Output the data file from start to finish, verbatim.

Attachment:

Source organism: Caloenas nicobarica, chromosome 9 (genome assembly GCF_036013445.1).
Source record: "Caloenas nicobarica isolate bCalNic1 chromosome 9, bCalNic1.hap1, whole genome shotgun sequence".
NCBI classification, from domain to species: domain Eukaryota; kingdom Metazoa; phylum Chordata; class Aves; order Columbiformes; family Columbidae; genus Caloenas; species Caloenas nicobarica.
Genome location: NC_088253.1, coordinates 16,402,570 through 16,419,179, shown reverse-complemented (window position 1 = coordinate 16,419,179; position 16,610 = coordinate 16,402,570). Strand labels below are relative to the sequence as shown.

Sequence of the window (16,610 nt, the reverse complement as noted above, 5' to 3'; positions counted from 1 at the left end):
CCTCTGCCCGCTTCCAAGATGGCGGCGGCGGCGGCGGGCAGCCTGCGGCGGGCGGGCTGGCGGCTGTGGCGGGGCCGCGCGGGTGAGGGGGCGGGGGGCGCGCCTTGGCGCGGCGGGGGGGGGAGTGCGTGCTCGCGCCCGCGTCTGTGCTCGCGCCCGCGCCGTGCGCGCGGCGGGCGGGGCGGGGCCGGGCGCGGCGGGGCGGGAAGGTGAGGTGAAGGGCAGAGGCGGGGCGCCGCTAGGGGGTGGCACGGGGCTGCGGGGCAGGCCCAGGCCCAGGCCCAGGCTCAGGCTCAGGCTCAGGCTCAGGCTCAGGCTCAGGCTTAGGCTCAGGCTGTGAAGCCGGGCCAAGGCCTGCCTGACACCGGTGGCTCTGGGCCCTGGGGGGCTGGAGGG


Source organism: Caloenas nicobarica, chromosome 9 (genome assembly GCF_036013445.1).
Source record: "Caloenas nicobarica isolate bCalNic1 chromosome 9, bCalNic1.hap1, whole genome shotgun sequence".
NCBI classification, from domain to species: domain Eukaryota; kingdom Metazoa; phylum Chordata; class Aves; order Columbiformes; family Columbidae; genus Caloenas; species Caloenas nicobarica.
Genome location: NC_088253.1, coordinates 16,402,570 through 16,419,179, shown reverse-complemented (window position 1 = coordinate 16,419,179; position 16,610 = coordinate 16,402,570). Strand labels below are relative to the sequence as shown.

Sequence of the window (16,610 nt, the reverse complement as noted above, 5' to 3'; positions counted from 1 at the left end):
CCTCTGCCCGCTTCCAAGATGGCGGCGGCGGCGGCGGGCAGCCTGCGGCGGGCGGGCTGGCGGCTGTGGCGGGGCCGCGCGGGTGAGGGGGCGGGGGGCGCGCCTTGGCGCGGCGGGGGGGGGAGTGCGTGCTCGCGCCCGCGTCTGTGCTCGCGCCCGCGCCGTGCGCGCGGCGGGCGGGGCGGGGCCGGGCGCGGCGGGGCGGGAAGGTGAGGTGAAGGGCAGAGGCGGGGCGCCGCTAGGGGGTGGCACGGGGCTGCGGGGCAGGCCCAGGCCCAGGCCCAGGCTCAGGCTCAGGCTCAGGCTCAGGCTCAGGCTCAGGCTTAGGCTCAGGCTGTGAAGCCGGGCCAAGGCCTGCCTGACACCGGTGGCTCTGGGCCCTGGGGGGCTGGAGGG